Stocks turned sharply lower Friday, dragged down by selling over the yen’s rise and a lack of fresh incentives.
The Nikkei average tumbled 229.63 points, or 1.42 percent, to end at 15,967.17 on the Tokyo Stock Exchange. On Thursday, it jumped 360.44 points. The Topix lost 19.38 points, or 1.48 percent, to close at 1,291.82, after rising 28.80 points Thursday.
The Tokyo market came under selling in the wake of a drop on Wall Street overnight and the yen’s strength, notably against the dollar.
Concerns rose over dismal earnings at export-oriented firms in Japan after the dollar slipped below ¥113, brokers said.
In early afternoon trading, the Nikkei accelerated its downswing and sank nearly 400 points due to position-adjustment selling before the weekend, brokers said.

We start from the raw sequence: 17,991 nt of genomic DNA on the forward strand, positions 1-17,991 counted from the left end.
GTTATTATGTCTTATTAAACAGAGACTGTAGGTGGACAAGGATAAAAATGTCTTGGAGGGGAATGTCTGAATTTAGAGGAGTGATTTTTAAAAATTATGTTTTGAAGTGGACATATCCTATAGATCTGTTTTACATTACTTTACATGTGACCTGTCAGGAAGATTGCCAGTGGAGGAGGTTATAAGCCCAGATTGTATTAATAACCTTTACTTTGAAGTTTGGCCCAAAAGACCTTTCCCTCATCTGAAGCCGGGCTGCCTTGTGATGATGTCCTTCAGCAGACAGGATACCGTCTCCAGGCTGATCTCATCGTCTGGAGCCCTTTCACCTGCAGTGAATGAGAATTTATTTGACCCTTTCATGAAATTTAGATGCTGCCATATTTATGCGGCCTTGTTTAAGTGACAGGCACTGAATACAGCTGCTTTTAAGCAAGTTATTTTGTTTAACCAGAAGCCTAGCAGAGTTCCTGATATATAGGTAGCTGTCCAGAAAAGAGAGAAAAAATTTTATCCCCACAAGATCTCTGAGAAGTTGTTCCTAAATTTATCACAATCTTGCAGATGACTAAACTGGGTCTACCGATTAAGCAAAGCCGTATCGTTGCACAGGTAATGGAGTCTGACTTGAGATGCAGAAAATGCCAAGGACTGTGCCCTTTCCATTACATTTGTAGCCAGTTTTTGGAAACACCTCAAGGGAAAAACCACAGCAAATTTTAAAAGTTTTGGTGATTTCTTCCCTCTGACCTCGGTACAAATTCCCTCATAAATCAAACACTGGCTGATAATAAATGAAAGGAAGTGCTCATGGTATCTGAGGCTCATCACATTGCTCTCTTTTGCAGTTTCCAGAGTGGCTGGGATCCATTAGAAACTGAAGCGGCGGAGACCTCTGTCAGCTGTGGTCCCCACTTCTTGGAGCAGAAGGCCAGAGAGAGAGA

Mobile carrier SoftBank Group dived 3.95 percent after a report that profits at U.S. unit Sprint Corp. fell in the October-December quarter.
Travel agency H.I.S. tumbled 6.13 percent, a day after its Huis Ten Bosch subsidiary, which operates the namesake theme park in Nagasaki, said its October-December operating profit fell 8.7 percent from a year earlier, brokers said.
By contrast, carriers ANA Holdings and JAL were buoyant on hopes for better earnings, after Japan and the United States decided Thursday to increase the number of daytime round-trip slots per day at Tokyo International Airport at Haneda for flights between the two countries.
Also on the plus side were Sumitomo Realty and Mitsui Fudosan, as well as railway JR West and parcel delivery service firm Yamato Holdings.